As summer is upon us and we’re more than halfway through the year, I wanted to update residents on what has been a very busy and eventful time in our town. The core principle of our town government is to always work towards the best interest of our residents and community, regardless of political affiliations. Somers is a special place, and our priority is ensuring it remains that way for current and future residents. 
 

Town Finances:

The Town government continues to be in a strong financial position with a low debt burden, strong cash reserves and annual operating surpluses. This year’s budget is once again tax cap compliant, and includes funding for infrastructure, public safety, senior services, parks/recreation, and energy/environmental conservation initiatives. The Town has never exceeded the tax cap since its inception, and maintains one of the lowest municipal tax rates in the area. 

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Update on 294 Rte. 100 LLC (formerly IBM) & 1 P Way LLC (formerly PepsiCo) Properties:
1 P Way LLC is being marketed as a dynamic office space for businesses of all sizes with a multi-tenant leasing strategy. The owner has made investments into the property as they continue to secure tenants. They have created a co-working space for smaller tenants/start-ups, while bigger businesses can rent larger working space and offices.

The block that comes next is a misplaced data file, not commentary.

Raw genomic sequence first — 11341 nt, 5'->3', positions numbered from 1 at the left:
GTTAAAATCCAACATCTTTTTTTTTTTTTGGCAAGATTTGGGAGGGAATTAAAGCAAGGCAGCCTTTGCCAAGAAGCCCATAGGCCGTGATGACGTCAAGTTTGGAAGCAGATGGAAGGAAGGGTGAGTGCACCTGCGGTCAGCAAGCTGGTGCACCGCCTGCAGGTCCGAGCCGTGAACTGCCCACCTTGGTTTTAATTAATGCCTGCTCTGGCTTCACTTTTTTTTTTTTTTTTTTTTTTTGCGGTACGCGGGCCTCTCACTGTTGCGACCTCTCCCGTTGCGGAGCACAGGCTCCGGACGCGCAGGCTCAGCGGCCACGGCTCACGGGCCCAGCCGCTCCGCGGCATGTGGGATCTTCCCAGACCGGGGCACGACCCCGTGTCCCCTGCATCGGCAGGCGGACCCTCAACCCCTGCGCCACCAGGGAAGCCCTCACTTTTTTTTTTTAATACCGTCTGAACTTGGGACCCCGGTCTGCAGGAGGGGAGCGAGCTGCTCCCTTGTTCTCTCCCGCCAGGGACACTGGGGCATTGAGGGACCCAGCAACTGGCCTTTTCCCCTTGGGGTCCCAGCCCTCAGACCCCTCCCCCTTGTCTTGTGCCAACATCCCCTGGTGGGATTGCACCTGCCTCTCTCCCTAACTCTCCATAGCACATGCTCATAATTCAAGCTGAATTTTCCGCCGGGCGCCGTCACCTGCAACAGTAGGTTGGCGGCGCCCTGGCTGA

294 Rte. 100 LLC has proposed an academy educating 9th through 12th graders at the former IBM property, leasing the entire 1 million square feet of office space. Its curriculum would focus on science, technology, engineering, mathematics and the arts. The academy is being described as a first of its kind in the nation. The applicant is also proposing to build an arts center, athletic facility, and convert a number of parking lots into playing fields. The Town has been in discussion about opportunities for partnerships and joint-use of their facilities. The applicant is a for-profit organization, meaning the property will continue to generate real estate taxes. The proposal is currently going through the SEQRA/approval process where impacts on the environment, public safety, traffic and local community will all be analyzed. The academy plans to have the majority of its students (85%) reside on campus with a projected opening date of fall 2021. It’s important to note that while operating as an IBM facility, the campus once accommodated 3,000 daily commuters. However, the academy plans to convert 2,400 parking spaces into athletic fields, which reflects the significant reduction in commuters. The applicant has conducted a variety of public presentations. Details are available on the town’s website, and there will be public hearings on the project in the months ahead.
 

Update on the Town’s tax base: